First published by the Public Library of Victoria in 1898. Republished in the September 1999 edition of the Rowville-Lysterfield Community News.

Comments    comment From Hanne Munk (02 Aug 2006)  Having read the novel “The Idea of Perfection” by Kate Grenville and living far from Australia in Denmark, knowing very little about Australian geography, I wonder – Is there a real place called Karakarook in New South Wales or is it “just” a referral to this old legend that lies behind the choise of name for the place where the novel takes place? Best greetings Hanne. 


In the September 1999 edition of the R-LC News I published an account of some of the beliefs of the aborigines who frequented the Rowvile Lysterfield area. These beliefs were recorded by William Thomas, Assistant Protector of the Aborigines, who lived with the tribes of the Woiworong and Bunerong people of the Kulin nation.
Thomas’s accounts of the aborigines were first published in Bride, Thomas (Ed.). Letters from Victoria Pioneers, Public Library of Victoria, 1898.

Notions of the Flood
The blacks say that after they had fire they were all marnumuk (meaning comfortable) and increased to great numbers; and after many, many years “blackfellows get very bad (wicked), when Purijil (1) and Pallian (2) big one sulky(3).” “PunjiI come down with his big one knife and cut the earth all over like blackfellow cut up damper, and come up water, and Pallian drive all big one water from sea on land; then like great guns come up koor-reen (storms) and pull up all trees, and come up water everywhere, and very bad backfellows drowned, and that great many not very bad, Punjil take up and make stars of, and that Punjil when all gone water, send another very good man and woman, named Berwool and Bobinger, and take and cut up one kangaroo and other animals into small pieces and they became a great number.” Karakarook(4) and Tarrer(5), directed by Punjil, again descend and make Berwool and Bobinger acquainted with the way to provide themselves with food and fire, but stop “only little time” and then leave them.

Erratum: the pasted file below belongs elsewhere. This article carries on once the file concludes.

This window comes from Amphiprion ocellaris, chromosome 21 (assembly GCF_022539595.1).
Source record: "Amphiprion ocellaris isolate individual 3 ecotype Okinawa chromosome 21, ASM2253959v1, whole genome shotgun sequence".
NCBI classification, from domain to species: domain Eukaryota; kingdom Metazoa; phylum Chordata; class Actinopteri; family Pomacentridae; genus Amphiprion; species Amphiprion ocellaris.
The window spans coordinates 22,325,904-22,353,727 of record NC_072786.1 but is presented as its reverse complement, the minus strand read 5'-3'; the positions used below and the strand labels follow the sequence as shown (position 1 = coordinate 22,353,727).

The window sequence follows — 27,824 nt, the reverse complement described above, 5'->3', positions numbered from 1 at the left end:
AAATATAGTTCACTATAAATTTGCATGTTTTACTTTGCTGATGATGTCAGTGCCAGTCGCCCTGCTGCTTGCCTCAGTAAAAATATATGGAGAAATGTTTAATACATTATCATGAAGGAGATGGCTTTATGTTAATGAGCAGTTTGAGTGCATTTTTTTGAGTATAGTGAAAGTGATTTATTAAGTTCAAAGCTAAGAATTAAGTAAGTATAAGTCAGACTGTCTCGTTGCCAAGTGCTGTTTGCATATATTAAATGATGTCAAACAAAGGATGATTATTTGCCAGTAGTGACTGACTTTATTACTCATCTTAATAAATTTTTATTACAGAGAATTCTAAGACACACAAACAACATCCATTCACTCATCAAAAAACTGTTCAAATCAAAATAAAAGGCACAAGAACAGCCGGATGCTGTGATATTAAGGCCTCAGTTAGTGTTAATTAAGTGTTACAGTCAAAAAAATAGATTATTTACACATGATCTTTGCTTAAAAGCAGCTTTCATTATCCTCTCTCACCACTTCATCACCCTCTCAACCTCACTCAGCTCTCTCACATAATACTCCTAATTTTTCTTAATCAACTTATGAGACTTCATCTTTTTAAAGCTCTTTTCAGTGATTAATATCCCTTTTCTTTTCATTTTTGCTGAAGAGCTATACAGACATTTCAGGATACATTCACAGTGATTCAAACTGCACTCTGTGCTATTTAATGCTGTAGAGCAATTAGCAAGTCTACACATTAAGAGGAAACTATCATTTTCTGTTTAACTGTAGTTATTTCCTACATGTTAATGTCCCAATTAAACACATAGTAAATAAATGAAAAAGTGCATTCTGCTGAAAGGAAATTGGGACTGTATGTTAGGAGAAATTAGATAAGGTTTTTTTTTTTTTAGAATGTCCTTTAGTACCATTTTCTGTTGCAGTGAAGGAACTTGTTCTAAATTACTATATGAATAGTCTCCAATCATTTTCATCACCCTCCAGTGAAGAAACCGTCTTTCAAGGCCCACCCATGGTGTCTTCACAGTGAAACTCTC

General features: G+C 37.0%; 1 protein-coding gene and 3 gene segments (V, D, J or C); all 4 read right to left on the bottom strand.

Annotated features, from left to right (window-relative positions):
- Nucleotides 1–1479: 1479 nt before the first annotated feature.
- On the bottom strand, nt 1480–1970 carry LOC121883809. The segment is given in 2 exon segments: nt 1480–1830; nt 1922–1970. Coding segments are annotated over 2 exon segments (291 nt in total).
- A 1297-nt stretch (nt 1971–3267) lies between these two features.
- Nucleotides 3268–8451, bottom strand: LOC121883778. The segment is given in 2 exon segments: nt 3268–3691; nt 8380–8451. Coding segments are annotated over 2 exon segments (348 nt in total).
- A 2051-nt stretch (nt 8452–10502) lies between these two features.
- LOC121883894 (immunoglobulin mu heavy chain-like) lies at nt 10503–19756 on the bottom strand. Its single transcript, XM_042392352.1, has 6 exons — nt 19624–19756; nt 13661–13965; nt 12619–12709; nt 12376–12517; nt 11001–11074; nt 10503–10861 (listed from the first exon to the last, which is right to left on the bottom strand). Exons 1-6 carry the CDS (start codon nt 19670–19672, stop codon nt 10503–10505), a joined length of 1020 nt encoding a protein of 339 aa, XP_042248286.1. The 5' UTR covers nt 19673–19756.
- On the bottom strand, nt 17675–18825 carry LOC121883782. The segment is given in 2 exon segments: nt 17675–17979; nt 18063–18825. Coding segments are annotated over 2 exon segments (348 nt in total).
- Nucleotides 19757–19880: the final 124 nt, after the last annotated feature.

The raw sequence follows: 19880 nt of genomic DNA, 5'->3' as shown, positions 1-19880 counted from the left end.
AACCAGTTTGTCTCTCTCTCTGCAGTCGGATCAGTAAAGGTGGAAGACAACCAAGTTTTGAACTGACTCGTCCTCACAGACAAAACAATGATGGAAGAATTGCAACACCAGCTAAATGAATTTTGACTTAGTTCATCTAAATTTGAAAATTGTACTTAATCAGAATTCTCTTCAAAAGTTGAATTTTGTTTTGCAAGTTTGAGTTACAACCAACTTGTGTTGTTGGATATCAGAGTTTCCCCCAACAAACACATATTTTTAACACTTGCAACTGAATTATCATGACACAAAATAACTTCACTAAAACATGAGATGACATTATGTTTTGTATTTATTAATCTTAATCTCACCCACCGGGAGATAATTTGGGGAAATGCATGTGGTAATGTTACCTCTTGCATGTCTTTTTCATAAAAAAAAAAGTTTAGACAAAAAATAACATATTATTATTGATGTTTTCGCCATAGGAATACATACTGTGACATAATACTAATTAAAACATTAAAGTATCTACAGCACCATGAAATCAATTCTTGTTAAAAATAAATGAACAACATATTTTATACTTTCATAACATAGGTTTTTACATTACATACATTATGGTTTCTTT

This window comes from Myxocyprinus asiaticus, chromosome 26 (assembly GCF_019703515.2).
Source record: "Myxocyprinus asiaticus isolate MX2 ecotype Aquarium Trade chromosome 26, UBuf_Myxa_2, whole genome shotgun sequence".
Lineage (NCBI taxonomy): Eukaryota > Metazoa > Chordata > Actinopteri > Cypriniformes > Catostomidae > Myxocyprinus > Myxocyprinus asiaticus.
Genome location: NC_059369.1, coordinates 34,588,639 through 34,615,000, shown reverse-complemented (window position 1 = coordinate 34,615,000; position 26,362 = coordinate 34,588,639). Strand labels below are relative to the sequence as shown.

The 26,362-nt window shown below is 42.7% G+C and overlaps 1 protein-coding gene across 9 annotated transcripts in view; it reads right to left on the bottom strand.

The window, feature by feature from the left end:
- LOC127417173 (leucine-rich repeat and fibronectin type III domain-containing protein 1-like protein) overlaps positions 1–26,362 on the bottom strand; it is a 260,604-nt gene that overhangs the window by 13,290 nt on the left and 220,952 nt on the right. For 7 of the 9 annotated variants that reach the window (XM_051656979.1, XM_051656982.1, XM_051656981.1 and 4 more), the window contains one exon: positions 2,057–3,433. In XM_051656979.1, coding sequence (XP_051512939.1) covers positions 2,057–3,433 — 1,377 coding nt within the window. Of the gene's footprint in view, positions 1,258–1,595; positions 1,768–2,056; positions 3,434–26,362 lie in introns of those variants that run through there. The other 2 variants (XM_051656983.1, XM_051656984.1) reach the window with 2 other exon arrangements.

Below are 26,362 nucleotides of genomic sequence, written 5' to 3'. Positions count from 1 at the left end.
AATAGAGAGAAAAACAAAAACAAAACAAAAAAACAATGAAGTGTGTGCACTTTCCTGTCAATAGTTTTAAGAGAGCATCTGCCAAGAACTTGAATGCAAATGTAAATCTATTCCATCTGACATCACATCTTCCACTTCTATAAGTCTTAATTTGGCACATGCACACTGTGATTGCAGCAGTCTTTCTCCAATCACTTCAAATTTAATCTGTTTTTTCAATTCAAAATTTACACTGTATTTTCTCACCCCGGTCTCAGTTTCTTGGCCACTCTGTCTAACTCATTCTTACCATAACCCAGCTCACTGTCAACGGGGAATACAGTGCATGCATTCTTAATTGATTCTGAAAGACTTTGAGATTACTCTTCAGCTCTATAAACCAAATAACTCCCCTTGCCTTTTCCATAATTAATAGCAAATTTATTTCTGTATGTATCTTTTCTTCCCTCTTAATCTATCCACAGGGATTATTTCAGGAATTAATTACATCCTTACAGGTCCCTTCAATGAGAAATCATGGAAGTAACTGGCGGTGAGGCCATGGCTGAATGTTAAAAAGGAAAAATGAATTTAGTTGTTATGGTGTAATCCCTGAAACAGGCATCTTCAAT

Tradition of the Dispersion of Mankind
The blacks have also a tradition of the dispersion of mankind over all the earth. They say that mankind, after many years, got very many and again very bad, fighting, killing, and eating one another – “no work, blackfellows only beat and make lubras get ‘em tunanan (victuals); blackfellows all sit down only one country; Punjil come down again with his big knife, big one sulky, and cut into pieces all men, women, and children, kangaroo, and all living animals, but they not die. Then come up a great storm (koor-reen), followed by many whirlwinds (pit-ker-ring), and take up all the pieces and carry them everywhere – far, far away – and drop them in every country; then blackfellows in all countries; no blackfellows in all countries till then; and blackfellows no more see’em Punjil; he too much sulky. Black doctors sometimes dream of him.”

Tradition of the Origin of Wind